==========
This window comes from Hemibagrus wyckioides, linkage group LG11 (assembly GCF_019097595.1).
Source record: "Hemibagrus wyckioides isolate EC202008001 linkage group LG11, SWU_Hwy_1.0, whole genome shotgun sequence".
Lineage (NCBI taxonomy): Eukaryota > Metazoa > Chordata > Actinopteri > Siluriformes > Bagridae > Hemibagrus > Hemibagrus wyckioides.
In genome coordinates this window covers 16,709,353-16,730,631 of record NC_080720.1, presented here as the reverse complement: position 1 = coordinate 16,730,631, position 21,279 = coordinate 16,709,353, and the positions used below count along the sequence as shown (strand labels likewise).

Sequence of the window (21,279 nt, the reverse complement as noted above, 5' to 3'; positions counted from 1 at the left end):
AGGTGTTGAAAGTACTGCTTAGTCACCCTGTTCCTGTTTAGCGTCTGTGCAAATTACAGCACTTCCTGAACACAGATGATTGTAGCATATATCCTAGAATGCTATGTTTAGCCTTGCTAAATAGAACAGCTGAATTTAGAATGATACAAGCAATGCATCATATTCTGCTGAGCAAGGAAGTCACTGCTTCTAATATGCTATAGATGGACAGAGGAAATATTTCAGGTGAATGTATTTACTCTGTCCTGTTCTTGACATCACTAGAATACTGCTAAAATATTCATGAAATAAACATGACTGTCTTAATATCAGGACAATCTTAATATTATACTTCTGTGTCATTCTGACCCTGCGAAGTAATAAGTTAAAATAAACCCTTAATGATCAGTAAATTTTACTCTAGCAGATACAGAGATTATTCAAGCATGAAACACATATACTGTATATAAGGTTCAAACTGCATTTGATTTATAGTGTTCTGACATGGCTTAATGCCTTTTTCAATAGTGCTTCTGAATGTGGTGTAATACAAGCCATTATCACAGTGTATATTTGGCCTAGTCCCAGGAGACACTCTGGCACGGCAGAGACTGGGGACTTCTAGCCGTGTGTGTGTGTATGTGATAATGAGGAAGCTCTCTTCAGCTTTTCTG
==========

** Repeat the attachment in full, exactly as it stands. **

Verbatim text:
This window comes from Hemibagrus wyckioides, linkage group LG11 (assembly GCF_019097595.1).
Source record: "Hemibagrus wyckioides isolate EC202008001 linkage group LG11, SWU_Hwy_1.0, whole genome shotgun sequence".
Lineage (NCBI taxonomy): Eukaryota > Metazoa > Chordata > Actinopteri > Siluriformes > Bagridae > Hemibagrus > Hemibagrus wyckioides.
In genome coordinates this window covers 16,709,353-16,730,631 of record NC_080720.1, presented here as the reverse complement: position 1 = coordinate 16,730,631, position 21,279 = coordinate 16,709,353, and the positions used below count along the sequence as shown (strand labels likewise).

Sequence of the window (21,279 nt, the reverse complement as noted above, 5' to 3'; positions counted from 1 at the left end):
AGGTGTTGAAAGTACTGCTTAGTCACCCTGTTCCTGTTTAGCGTCTGTGCAAATTACAGCACTTCCTGAACACAGATGATTGTAGCATATATCCTAGAATGCTATGTTTAGCCTTGCTAAATAGAACAGCTGAATTTAGAATGATACAAGCAATGCATCATATTCTGCTGAGCAAGGAAGTCACTGCTTCTAATATGCTATAGATGGACAGAGGAAATATTTCAGGTGAATGTATTTACTCTGTCCTGTTCTTGACATCACTAGAATACTGCTAAAATATTCATGAAATAAACATGACTGTCTTAATATCAGGACAATCTTAATATTATACTTCTGTGTCATTCTGACCCTGCGAAGTAATAAGTTAAAATAAACCCTTAATGATCAGTAAATTTTACTCTAGCAGATACAGAGATTATTCAAGCATGAAACACATATACTGTATATAAGGTTCAAACTGCATTTGATTTATAGTGTTCTGACATGGCTTAATGCCTTTTTCAATAGTGCTTCTGAATGTGGTGTAATACAAGCCATTATCACAGTGTATATTTGGCCTAGTCCCAGGAGACACTCTGGCACGGCAGAGACTGGGGACTTCTAGCCGTGTGTGTGTGTATGTGATAATGAGGAAGCTCTCTTCAGCTTTTCTG